Okay, that title is a bit tongue-in-cheek, but it’s not too far off from the balance we try to strike as worship leaders. We all have to straddle that line between worship and performance.
Neil Oldham wrote a post about this called Why I Ask My Team To Be A Little Disingenuous:
For years, the worship community has fought against anything that reeks of performance. We’re not to perform, we’re to worship. We want team members who are the real article: who they are on the stage matches who they are off the stage. Nice sentiment! And I whole-heartedly agree when it comes to the heart of the individual. However, this has carried over to the way worship is expressed on-stage versus off-stage. And I don’t whole-heartedly agree with that.
Neil gets into the differences between how we worship onstage and offstage, and concludes that it’s appropriate to have some differences between them. He uses this analogy:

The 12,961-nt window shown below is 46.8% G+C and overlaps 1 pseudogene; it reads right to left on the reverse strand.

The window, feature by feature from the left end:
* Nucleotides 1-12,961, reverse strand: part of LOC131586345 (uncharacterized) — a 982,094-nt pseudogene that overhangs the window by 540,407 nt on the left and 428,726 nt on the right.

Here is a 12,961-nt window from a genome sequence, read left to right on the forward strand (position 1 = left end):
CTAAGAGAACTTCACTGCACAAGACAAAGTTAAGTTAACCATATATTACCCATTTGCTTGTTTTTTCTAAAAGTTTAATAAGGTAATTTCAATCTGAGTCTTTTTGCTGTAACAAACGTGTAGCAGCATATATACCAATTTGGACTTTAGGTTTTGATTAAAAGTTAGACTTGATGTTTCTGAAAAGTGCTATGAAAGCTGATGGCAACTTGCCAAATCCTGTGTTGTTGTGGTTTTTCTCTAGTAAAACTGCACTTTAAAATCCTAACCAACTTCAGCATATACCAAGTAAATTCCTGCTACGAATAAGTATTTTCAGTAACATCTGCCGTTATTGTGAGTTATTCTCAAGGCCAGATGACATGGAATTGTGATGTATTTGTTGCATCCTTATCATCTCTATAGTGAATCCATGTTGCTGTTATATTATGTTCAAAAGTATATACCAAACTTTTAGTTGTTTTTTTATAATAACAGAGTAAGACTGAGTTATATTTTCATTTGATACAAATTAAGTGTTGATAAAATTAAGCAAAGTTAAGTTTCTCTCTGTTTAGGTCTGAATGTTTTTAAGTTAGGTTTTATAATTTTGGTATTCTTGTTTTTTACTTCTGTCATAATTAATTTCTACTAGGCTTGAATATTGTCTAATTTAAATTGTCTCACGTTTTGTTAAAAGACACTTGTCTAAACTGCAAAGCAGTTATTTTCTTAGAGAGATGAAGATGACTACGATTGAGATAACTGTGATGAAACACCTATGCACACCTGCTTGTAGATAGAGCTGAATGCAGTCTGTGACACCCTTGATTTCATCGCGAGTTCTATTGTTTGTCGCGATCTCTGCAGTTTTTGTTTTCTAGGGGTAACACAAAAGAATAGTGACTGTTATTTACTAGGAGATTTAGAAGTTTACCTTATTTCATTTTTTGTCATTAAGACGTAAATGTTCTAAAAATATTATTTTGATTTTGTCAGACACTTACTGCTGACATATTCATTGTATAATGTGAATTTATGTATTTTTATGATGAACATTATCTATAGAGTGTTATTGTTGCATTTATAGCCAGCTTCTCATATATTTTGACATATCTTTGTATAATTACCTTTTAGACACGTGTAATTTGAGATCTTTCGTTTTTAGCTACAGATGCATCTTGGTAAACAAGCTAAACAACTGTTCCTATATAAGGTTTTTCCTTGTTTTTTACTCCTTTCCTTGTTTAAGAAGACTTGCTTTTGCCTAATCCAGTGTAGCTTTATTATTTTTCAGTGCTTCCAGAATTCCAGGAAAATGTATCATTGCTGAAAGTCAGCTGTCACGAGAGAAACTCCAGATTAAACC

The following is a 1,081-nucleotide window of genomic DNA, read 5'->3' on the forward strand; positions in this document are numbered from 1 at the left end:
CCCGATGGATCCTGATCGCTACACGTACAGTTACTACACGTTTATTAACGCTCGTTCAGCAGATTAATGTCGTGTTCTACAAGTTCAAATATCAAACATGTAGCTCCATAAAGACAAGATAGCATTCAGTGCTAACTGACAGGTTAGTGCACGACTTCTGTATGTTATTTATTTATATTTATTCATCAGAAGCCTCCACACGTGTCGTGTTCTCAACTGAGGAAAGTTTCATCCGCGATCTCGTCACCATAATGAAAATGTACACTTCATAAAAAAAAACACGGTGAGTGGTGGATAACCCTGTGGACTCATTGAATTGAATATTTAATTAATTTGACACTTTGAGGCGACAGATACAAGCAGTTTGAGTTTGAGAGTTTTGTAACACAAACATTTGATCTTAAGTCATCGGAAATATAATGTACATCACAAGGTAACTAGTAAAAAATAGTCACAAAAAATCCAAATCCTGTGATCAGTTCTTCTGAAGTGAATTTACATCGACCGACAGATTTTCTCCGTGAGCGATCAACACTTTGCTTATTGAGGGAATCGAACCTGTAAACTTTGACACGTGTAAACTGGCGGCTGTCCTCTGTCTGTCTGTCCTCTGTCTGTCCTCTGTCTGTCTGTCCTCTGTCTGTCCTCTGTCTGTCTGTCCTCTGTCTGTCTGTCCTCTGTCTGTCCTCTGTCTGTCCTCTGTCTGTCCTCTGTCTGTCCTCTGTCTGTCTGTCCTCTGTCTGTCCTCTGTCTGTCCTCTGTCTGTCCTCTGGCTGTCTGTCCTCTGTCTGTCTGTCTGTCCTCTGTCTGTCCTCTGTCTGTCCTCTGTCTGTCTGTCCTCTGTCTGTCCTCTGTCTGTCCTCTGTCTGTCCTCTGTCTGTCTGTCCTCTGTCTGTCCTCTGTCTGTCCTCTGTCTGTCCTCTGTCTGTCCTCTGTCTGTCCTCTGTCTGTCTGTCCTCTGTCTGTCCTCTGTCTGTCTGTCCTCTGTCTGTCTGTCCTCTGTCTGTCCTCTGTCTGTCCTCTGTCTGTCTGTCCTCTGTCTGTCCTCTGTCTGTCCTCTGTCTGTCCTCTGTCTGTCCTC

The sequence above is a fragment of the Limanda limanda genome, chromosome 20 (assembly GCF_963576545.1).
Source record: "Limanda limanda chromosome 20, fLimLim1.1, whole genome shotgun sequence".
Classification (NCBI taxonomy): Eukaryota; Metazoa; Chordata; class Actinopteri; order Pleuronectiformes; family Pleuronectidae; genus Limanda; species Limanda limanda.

We don’t question this in other arenas of life. Football players don’t run around smashing people in the streets and we never call them fakers for it. Motivational speakers aren’t that revved up around the dinner table at home but we wouldn’t label them phonies. Drill sergeants are unlikely to scream and berate their date the way they would their soldiers. Even in the church, we want our preachers to express themselves more artfully on stage than they would in everyday conversation. They’re just doing their jobs.
Sounds reasonable to me. There’s one woman on my worship team that I would keep onstage even if she lost her voice, just because of the presence that she brings. Don’t underestimate how much the team’s expression can encourage and influence the congregation.
Interesting post. Go check out the whole thing.
What are your thoughts? How do you strike that balance between performing and worshiping?